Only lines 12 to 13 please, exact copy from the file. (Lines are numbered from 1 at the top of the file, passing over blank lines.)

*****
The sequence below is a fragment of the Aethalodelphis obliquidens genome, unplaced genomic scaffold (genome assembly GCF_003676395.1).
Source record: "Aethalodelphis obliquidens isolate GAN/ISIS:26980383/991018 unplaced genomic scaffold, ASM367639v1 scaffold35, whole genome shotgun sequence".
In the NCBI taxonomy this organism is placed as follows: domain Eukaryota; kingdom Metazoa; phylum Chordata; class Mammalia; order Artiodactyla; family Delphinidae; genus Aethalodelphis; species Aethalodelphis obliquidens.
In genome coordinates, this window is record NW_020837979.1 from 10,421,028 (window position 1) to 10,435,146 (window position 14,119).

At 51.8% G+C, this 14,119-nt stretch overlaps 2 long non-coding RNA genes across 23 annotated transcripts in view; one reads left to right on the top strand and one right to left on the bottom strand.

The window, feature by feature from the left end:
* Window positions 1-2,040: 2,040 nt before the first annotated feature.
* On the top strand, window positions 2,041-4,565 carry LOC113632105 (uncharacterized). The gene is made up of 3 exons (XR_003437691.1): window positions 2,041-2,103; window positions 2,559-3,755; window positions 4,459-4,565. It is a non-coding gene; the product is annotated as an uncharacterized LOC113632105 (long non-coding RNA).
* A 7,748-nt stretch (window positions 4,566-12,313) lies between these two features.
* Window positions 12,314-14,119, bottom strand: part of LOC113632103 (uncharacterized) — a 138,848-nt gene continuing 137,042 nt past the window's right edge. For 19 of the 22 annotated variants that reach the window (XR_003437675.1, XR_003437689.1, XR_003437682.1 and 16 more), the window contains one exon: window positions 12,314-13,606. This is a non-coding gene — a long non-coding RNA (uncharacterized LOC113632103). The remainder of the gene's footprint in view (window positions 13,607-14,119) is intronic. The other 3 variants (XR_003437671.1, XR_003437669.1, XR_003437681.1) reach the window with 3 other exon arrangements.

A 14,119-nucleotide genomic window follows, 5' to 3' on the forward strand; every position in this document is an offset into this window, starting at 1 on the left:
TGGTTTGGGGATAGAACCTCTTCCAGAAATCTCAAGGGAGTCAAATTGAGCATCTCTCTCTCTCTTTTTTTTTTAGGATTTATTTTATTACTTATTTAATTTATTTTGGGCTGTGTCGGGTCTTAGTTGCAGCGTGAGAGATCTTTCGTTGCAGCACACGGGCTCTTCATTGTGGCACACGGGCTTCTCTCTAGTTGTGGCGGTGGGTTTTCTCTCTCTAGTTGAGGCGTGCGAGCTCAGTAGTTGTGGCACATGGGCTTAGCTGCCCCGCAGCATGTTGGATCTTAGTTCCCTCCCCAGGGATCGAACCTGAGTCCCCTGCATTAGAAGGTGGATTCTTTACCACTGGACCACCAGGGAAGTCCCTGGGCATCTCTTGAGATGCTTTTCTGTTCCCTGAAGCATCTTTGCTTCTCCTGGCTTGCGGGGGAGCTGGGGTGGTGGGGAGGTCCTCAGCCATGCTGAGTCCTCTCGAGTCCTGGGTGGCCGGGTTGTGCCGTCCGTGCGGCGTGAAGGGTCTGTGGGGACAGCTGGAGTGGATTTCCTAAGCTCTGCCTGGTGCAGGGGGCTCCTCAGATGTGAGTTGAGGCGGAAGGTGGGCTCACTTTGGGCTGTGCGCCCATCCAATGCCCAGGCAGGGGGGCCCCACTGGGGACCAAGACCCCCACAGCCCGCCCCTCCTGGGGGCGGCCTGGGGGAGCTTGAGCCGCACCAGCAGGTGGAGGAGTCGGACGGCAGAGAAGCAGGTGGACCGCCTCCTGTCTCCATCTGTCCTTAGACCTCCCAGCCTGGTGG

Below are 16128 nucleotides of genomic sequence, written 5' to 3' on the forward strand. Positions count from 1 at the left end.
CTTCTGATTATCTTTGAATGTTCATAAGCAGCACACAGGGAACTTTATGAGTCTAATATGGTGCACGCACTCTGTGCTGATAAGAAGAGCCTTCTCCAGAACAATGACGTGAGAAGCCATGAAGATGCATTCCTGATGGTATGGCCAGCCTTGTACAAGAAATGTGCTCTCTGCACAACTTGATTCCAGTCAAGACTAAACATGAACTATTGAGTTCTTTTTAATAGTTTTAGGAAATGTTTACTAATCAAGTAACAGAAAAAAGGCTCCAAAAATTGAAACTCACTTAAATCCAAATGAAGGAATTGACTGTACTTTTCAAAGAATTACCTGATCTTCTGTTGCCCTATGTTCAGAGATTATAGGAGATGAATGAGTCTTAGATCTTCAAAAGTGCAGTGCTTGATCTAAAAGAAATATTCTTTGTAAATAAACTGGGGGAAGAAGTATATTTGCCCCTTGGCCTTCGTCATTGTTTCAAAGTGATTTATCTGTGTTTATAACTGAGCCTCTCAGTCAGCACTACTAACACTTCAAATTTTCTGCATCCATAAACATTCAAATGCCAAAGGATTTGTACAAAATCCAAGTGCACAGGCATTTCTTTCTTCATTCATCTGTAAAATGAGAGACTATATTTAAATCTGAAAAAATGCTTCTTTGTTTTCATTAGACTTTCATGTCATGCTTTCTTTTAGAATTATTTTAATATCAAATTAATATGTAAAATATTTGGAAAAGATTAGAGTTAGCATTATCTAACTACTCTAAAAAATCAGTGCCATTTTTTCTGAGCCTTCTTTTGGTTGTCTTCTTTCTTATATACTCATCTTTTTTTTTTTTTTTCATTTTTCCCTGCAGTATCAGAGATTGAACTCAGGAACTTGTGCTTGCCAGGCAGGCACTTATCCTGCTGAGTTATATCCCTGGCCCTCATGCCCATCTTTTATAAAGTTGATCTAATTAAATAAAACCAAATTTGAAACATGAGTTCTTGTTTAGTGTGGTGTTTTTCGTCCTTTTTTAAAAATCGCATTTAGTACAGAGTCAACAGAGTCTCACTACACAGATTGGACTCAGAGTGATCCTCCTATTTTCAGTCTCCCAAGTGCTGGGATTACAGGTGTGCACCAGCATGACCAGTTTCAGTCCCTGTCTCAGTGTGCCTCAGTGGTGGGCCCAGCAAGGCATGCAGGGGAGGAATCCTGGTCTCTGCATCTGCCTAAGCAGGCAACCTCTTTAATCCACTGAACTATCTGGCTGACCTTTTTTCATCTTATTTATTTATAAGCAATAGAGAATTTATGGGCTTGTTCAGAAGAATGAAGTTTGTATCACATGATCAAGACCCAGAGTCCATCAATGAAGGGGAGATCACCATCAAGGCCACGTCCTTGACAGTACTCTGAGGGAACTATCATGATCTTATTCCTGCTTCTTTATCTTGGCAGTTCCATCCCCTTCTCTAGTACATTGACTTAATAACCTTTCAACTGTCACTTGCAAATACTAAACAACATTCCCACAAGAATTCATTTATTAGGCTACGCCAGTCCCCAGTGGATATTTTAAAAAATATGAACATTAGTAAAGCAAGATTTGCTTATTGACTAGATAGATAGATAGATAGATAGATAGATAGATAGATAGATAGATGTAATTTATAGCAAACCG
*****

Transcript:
TGGTTTGGGGATAGAACCTCTTCCAGAAATCTCAAGGGAGTCAAATTGAGCATCTCTCTCTCTCTTTTTTTTTTAGGATTTATTTTATTACTTATTTAATTTATTTTGGGCTGTGTCGGGTCTTAGTTGCAGCGTGAGAGATCTTTCGTTGCAGCACACGGGCTCTTCATTGTGGCACACGGGCTTCTCTCTAGTTGTGGCGGTGGGTTTTCTCTCTCTAGTTGAGGCGTGCGAGCTCAGTAGTTGTGGCACATGGGCTTAGCTGCCCCGCAGCATGTTGGATCTTAGTTCCCTCCCCAGGGATCGAACCTGAGTCCCCTGCATTAGAAGGTGGATTCTTTACCACTGGACCACCAGGGAAGTCCCTGGGCATCTCTTGAGATGCTTTTCTGTTCCCTGAAGCATCTTTGCTTCTCCTGGCTTGCGGGGGAGCTGGGGTGGTGGGGAGGTCCTCAGCCATGCTGAGTCCTCTCGAGTCCTGGGTGGCCGGGTTGTGCCGTCCGTGCGGCGTGAAGGGTCTGTGGGGACAGCTGGAGTGGATTTCCTAAGCTCTGCCTGGTGCAGGGGGCTCCTCAGATGTGAGTTGAGGCGGAAGGTGGGCTCACTTTGGGCTGTGCGCCCATCCAATGCCCAGGCAGGGGGGCCCCACTGGGGACCAAGACCCCCACAGCCCGCCCCTCCTGGGGGCGGCCTGGGGGAGCTTGAGCCGCACCAGCAGGTGGAGGAGTCGGACGGCAGAGAAGCAGGTGGACCGCCTCCTGTCTCCATCTGTCCTTAGACCTCCCAGCCTGGTGG

Below are 16128 nucleotides of genomic sequence, written 5' to 3' on the forward strand. Positions count from 1 at the left end.